This week I brought in some love poetry, which is not a poetic I gravitate towards, even in its more refined forms. I have no fondness for the grand gesture, and evocations of love in the particular are often too cozy and exclusive for my liking. But more importantly, this week brought new blood to the group, which had the desired effect of re-invigorating everyone by reminding them why they think it is worth turning up each week.

On an instrumental level, having a new member gave me opportunity to revisit the rules of engagement. As I’ve alluded to before, this reading group is different from others. In most reading groups, half the discussion centres on what to read as opposed to what’s been read, and once the decision is made group members trundle home to do their reading, reconvening perhaps only weeks later to discuss what they thought of the book. In this group I bring in the texts: that is my joy and my privilege, and I take the selection of texts very seriously. Also, I read them aloud, so that everyone present can come to it freshly. There’s an immediacy to the shared experience of being read to in this way that is difficult to qualify: it’s a bit like being in a theatre except that you’re entitled to respond.

But there are rules. Firstly, we are cordial. I get to read a poem or story all the way through and then whoever wishes to voice a view is allowed to do so without interruption. We’re also respectful. Given that ours is a multi-faith group, we need to work both around and in hand with profound differences in outlook and opinion. That said, when we went round the group this week so that everyone could introduce themselves to Matthew, and him to us, it turned out that no one had particularly strong doctrinal affiliations. Cassandra is a Methodist married to a Jewish convert; Otis is an ex-Orthodox Jew; Clive a Catholic-Anglican convert; Judy a Protestant-Jewish convert. Angie was brought up Hindu, but is a now a non-believing spiritualist; Rupa is a disciple of Sri Chinmoy, and Matthew, for his part, is an Anglican married to a Hindu.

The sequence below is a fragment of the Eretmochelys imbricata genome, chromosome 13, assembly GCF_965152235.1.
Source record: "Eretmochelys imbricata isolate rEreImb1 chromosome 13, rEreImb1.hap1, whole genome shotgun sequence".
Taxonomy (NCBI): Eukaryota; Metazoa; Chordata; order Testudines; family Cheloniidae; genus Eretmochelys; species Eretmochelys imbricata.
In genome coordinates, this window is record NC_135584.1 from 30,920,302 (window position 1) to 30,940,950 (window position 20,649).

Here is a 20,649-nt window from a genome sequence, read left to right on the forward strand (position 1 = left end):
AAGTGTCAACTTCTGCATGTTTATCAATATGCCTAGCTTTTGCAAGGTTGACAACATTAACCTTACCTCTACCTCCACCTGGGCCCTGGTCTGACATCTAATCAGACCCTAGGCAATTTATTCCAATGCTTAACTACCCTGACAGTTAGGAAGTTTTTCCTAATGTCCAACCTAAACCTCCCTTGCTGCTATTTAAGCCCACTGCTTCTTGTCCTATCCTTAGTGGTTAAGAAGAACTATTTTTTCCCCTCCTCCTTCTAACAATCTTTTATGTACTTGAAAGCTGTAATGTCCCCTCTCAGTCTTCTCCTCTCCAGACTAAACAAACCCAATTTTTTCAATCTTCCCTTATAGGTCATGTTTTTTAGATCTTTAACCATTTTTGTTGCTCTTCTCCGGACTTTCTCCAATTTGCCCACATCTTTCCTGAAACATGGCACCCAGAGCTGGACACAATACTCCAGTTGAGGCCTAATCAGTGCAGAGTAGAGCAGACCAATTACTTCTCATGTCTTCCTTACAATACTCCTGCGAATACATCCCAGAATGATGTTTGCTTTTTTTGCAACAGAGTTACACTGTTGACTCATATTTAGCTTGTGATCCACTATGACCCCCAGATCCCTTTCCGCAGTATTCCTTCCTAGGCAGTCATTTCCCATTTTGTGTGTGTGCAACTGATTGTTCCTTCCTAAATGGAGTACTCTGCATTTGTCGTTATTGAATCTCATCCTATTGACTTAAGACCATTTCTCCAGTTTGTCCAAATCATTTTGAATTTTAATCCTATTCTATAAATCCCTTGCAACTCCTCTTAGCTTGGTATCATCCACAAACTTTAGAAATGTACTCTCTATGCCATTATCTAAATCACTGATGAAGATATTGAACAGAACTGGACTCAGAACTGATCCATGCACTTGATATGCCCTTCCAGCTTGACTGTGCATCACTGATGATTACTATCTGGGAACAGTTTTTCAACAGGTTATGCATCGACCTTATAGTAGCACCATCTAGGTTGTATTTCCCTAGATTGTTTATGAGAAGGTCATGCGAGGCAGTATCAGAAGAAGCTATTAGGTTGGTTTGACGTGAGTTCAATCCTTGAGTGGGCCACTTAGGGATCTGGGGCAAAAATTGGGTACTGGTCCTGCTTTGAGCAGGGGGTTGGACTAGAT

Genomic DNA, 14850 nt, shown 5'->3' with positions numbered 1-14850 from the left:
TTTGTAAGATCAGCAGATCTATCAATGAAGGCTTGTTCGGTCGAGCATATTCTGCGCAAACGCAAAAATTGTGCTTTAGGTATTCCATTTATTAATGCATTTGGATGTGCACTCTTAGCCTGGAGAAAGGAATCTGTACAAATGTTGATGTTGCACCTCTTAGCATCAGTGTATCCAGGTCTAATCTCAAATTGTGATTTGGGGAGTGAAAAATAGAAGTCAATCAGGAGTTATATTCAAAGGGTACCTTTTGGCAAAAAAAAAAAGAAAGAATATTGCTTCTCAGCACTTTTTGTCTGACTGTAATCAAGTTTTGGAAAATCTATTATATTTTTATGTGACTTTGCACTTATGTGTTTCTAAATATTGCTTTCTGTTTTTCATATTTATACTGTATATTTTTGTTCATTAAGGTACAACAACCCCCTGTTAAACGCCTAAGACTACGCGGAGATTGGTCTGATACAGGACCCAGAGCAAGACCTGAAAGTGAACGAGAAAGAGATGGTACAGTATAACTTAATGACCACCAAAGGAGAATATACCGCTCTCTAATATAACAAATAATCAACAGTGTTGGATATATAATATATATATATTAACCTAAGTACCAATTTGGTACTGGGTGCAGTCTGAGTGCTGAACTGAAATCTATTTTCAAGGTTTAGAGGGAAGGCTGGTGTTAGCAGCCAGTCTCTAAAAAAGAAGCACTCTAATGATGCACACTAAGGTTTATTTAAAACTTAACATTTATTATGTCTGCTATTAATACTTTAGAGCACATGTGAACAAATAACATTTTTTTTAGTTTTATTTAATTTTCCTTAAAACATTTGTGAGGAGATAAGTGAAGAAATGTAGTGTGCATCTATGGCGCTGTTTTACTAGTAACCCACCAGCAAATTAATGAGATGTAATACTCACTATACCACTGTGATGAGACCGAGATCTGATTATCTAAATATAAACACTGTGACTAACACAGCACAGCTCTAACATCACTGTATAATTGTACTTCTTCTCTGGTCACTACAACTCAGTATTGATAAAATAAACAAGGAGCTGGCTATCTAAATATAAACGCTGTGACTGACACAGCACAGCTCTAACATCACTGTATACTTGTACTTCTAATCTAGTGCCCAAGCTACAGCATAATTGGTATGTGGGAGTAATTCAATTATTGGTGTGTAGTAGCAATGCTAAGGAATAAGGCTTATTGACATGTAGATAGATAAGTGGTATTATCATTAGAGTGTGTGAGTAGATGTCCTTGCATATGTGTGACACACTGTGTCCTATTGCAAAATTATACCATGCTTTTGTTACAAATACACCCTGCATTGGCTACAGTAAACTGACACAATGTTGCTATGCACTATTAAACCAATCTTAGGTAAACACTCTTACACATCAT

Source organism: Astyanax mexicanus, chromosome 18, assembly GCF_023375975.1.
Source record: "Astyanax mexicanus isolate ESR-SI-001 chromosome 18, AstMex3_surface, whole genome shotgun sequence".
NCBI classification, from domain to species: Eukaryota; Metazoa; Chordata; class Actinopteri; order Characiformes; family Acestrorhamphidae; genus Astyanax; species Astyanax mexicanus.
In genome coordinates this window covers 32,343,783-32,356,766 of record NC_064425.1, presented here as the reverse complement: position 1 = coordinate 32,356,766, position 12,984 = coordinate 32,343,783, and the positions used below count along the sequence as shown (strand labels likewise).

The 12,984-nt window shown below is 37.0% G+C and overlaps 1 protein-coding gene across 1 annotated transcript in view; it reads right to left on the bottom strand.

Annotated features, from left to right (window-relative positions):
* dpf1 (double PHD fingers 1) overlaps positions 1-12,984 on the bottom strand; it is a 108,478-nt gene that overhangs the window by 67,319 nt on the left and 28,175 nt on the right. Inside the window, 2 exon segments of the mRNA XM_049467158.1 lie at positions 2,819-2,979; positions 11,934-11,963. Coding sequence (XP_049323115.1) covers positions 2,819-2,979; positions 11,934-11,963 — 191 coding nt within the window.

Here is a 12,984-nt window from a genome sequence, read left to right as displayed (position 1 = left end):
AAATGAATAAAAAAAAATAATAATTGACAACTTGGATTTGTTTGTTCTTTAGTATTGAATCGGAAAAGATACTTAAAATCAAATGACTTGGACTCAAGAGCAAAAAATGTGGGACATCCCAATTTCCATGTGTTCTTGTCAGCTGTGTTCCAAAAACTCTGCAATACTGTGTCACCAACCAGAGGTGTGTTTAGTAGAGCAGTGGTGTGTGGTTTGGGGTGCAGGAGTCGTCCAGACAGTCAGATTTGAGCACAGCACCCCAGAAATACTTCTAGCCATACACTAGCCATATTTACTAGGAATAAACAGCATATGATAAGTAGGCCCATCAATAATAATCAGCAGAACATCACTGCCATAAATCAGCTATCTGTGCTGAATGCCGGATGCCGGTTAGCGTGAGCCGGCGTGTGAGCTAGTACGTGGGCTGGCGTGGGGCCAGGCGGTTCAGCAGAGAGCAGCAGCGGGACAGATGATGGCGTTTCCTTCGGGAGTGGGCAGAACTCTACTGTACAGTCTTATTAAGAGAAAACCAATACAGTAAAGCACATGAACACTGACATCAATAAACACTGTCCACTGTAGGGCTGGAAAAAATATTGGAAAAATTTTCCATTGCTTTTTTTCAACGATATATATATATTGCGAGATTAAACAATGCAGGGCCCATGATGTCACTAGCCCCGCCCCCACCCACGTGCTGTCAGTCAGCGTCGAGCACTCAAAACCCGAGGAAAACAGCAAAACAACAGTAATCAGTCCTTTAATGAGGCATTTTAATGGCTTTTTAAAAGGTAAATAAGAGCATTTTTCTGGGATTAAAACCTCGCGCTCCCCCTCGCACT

As for me, I’m a Jewish-born agnostic, given to leanings rather than beliefs, with a weakness for mysticism and a seeker’s thirst for spiritual knowledge. Enough said.

So. Love poetry. And not just any love poetry. Sufi love poetry – in which earthly love, however avidly sought and exquisitely savoured, only qualifies as pale shadow of divine love.  Love does great service as a metaphor for the Sufi journey of inward purification that eventually leads to mystical union with the Divine,  since earthly love gropes and grasps by increments towards its ultimate realisation, glimpsing the form of divine love in everything it cherishes, yet always falling foul of its own carnality.

I read a bunch of poems, kicking off with the Ibn ‘Arabi verses that inspired the title of this blog. We read some Hafiz (not his Ghazals, which I rather wish I’d brought in, but the first ten of his Rubiyat, which nobody liked very much). We read a poem by the Indian Sufi mystic Amir Khusrau and another by Farid ud-Din Attar, author of a much-loved allegorical  verse-story, Conference of the Birds. The poem that gave us most to chew on, however, was Rabi’a al Adawiyya’s ‘Perfume of the Desert’.

In love, nothing exists between heart and heart.
Speech is born out of longing,
True description from the real taste.